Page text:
later by the Victorians and used as a term 
of abuse for what they saw as a lifeless and 
impersonal style that attempted (and in the 
eyes of the Victorians, failed) to revive the 
antique. Today it is used of work produced 
during the sixty-year period from 1770 to 
1 830 by sculptors who used the Greek and 
Roman past as a library, or repertoire of 
subjects, themes, and characters, for their 
own productions. Over half the sculptures 
in the Tate exhibition were produced when 
their makers were in Rome learning their 
trade. A British painter wrote that it was 
not painting but sculpture ‘that is the great 
object of attention and encouragement’ in 
Rome in 1826. 

Those sculptures in the exhibition that 
were not made by British sculptors were 
commissioned or bought from their Conti- 
nental peers by British patrons on their 
grand tours in Italy. 

Sculptures were commissioned or 
purchased as luxury collectables, 
imported from Rome to Britain for display 
in the country house interior. John Rossi’s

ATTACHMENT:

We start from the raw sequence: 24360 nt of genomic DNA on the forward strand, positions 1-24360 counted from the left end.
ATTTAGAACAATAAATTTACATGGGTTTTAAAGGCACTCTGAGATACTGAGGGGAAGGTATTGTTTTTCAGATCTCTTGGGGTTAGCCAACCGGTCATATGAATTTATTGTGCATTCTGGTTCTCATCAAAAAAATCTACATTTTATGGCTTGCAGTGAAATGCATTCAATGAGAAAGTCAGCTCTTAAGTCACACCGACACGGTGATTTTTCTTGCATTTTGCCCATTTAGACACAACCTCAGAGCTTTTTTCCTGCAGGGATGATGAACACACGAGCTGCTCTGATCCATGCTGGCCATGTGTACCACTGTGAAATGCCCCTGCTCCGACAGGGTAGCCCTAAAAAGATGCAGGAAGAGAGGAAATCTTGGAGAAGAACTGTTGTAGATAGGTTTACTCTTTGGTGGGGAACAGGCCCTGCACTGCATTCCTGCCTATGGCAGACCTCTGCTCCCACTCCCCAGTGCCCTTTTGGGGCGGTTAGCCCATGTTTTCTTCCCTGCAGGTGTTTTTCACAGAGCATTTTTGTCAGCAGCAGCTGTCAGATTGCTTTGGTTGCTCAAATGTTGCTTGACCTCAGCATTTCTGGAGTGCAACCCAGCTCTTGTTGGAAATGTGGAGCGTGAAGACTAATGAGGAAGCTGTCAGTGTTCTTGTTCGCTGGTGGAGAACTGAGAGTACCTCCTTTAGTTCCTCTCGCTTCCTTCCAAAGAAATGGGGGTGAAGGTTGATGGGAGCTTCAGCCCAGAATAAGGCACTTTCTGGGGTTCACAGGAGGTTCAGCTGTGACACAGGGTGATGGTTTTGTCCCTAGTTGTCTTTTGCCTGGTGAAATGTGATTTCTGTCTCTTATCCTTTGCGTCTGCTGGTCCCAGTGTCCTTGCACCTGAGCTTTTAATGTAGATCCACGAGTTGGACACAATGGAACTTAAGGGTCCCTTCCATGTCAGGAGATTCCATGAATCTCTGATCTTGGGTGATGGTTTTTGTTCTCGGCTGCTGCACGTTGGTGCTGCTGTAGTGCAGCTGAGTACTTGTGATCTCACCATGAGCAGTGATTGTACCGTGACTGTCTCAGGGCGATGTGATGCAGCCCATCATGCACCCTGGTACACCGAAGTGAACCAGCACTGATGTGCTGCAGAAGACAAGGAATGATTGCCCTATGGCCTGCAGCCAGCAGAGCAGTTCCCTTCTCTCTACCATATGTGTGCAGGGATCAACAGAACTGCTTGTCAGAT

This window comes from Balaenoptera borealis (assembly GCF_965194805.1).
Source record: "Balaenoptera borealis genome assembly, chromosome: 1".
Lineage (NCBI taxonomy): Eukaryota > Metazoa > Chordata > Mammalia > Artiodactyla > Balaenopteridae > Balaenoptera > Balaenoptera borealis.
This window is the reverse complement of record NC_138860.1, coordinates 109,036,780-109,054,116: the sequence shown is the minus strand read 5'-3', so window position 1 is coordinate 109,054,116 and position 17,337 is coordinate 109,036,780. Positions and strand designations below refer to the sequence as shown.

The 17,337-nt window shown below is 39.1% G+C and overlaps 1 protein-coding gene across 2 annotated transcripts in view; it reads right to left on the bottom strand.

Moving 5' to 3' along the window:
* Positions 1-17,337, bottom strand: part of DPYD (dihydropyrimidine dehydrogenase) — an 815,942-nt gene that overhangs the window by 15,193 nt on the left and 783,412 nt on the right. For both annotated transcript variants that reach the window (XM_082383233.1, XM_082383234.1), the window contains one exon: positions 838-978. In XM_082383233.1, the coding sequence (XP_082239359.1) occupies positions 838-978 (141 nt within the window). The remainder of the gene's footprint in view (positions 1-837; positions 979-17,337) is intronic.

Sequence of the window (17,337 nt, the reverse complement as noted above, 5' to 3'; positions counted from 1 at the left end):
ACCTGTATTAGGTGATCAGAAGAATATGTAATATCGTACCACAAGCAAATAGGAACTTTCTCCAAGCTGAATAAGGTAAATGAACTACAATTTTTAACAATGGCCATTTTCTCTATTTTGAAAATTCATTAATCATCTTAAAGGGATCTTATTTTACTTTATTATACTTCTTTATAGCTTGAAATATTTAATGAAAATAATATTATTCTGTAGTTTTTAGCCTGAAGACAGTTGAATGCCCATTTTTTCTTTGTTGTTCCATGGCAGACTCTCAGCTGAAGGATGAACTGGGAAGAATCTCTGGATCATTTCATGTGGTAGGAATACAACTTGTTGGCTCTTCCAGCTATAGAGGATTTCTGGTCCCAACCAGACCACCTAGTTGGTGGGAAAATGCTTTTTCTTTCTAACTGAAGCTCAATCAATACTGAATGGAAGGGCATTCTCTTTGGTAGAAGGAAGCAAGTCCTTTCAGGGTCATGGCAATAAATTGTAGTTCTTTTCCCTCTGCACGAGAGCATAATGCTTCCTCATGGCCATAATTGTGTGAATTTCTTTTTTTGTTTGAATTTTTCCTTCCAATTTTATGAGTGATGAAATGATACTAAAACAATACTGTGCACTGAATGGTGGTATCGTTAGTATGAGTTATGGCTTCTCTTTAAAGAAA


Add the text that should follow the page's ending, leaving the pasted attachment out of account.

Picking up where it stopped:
The British Athlete, 1828, is stili in the 
sculpture gallery at Petworth House in 
Sussex for which it was commissioned by 
the 3rd Earl of Egremont. A work by 
Thomas Banks, Thetis dipping Achilles in 
the Styx, c. 1786, reveals the link between 
neoclassical sculptures as elite posses- 
sions evoking and invoking antiquity and 
their potential for contemporary self- 
representation. In this ambitious work 
Banks shows Thetis dangling her son 
precariously by his heel in the River Styx; 


the head of Thetis is a portrait of Jane 
Johnes, wife of the man who commis- 
sioned the sculpture, and the infant 
Achilles has the features of their baby 
daughter Marianne. 

Sculpting and sculpted celebrities 

The Venetian Antonio Canova is undoubt- 
edly the most celebrated of neoclassical 
sculptors, both in his lifetime and up to the 
present day. But other neoclassical sculp- 
tors too, such as the Danish sculptor, 
Bertel Thorvaldsen, acquired enormous 
international reputations. Today many are 
unknown or famed for one particular work 
- like the American Hiram Powers, 
responsible for The Greek Slave (left), 
uniting chains with female nudity and 
classical form with contemporary politics, 
or John Gibson, responsible for an exper- 
iment in colouring marble known as The 
Tinted Venus (right). 

One of the valuable things done by the 
Tate exhibition was to show how neo-clas- 
sicism continued beyond 1830, juxtapos- 
ing earlier and later pieces. Gibson’s 
Narcissus, 1838, perched on a rock and 
captivated by his own (unseen) reflection, 
shares a plinth with Joseph Nollekens’ 
seated Mercury, 1783, opposite Gibson’s